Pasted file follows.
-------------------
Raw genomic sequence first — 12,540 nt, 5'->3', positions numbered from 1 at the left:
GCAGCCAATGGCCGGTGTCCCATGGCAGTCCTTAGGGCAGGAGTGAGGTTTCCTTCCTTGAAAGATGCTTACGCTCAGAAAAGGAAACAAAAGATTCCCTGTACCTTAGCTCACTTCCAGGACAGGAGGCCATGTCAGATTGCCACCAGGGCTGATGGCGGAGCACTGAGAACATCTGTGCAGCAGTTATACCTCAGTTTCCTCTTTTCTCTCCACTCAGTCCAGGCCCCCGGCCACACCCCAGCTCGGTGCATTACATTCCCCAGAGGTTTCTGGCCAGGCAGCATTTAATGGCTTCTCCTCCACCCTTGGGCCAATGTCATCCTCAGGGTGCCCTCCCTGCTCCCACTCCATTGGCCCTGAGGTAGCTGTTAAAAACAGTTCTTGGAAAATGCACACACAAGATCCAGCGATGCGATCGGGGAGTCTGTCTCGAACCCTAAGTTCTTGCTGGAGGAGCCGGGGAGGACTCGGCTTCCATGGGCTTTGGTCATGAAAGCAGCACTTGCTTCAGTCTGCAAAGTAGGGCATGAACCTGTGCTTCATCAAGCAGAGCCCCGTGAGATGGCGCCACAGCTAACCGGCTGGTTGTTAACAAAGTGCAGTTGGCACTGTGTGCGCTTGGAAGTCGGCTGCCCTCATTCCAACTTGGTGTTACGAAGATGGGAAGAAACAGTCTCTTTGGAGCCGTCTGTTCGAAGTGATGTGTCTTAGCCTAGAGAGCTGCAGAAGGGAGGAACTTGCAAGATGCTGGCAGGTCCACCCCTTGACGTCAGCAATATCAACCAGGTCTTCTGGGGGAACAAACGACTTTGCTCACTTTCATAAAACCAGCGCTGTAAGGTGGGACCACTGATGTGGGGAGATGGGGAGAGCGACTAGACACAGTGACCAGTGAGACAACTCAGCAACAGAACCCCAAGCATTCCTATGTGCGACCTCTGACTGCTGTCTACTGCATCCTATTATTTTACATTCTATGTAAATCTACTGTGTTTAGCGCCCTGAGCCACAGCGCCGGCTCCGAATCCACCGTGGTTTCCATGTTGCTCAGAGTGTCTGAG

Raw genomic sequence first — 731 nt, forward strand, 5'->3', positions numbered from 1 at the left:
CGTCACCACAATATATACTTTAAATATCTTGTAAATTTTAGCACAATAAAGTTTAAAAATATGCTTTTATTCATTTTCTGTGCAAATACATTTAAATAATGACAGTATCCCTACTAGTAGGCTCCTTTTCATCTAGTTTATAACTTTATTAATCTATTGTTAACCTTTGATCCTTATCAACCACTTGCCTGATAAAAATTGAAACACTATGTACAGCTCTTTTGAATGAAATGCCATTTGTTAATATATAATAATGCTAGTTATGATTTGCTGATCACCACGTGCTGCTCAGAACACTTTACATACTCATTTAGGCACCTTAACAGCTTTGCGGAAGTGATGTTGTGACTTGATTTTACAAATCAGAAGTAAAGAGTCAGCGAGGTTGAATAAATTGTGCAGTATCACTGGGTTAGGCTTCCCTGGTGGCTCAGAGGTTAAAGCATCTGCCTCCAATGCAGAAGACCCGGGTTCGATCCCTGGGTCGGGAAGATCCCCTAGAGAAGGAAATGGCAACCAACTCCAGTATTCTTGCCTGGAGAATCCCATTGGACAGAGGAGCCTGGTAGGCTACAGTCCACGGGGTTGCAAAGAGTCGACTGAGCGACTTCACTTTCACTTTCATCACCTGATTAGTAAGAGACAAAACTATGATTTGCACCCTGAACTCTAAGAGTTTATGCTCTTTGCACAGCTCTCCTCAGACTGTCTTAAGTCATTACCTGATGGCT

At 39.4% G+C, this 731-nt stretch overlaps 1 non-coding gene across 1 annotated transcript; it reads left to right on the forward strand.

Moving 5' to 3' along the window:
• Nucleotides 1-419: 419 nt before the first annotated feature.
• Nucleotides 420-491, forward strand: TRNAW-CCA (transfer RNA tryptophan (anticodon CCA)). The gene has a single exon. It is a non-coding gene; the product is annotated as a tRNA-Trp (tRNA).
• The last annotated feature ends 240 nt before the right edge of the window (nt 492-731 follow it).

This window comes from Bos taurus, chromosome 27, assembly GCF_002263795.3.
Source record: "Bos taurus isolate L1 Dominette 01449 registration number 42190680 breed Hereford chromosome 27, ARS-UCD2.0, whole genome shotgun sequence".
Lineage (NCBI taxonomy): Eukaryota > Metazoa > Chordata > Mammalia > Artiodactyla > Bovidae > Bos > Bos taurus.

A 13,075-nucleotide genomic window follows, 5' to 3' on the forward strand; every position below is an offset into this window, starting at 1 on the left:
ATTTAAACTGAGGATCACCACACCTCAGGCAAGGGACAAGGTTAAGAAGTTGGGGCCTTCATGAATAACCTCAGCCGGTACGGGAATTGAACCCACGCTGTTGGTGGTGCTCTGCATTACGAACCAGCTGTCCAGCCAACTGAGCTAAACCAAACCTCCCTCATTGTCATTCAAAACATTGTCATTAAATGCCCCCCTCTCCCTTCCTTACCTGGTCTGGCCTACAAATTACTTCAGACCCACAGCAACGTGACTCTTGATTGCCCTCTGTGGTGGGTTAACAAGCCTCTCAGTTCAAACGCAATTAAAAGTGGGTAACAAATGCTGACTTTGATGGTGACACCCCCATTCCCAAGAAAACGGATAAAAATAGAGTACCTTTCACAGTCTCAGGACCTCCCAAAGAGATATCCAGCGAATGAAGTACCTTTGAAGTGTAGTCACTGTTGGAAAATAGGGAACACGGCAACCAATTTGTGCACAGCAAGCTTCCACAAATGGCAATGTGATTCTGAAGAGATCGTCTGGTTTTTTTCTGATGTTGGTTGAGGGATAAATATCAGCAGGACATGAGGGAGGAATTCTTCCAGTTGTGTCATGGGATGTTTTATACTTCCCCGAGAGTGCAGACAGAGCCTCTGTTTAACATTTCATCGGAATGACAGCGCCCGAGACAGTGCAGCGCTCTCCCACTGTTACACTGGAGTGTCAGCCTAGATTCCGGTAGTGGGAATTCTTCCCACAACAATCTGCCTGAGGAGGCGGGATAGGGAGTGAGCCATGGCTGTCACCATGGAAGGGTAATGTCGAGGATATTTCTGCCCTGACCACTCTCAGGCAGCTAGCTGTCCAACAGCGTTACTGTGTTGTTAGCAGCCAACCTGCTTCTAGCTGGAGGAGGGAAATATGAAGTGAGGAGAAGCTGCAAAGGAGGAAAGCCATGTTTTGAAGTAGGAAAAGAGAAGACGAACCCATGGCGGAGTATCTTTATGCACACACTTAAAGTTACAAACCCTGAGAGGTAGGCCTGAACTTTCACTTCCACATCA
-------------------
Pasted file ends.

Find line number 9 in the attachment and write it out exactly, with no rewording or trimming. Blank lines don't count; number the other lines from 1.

• The last annotated feature ends 240 nt before the right edge of the window (nt 492-731 follow it).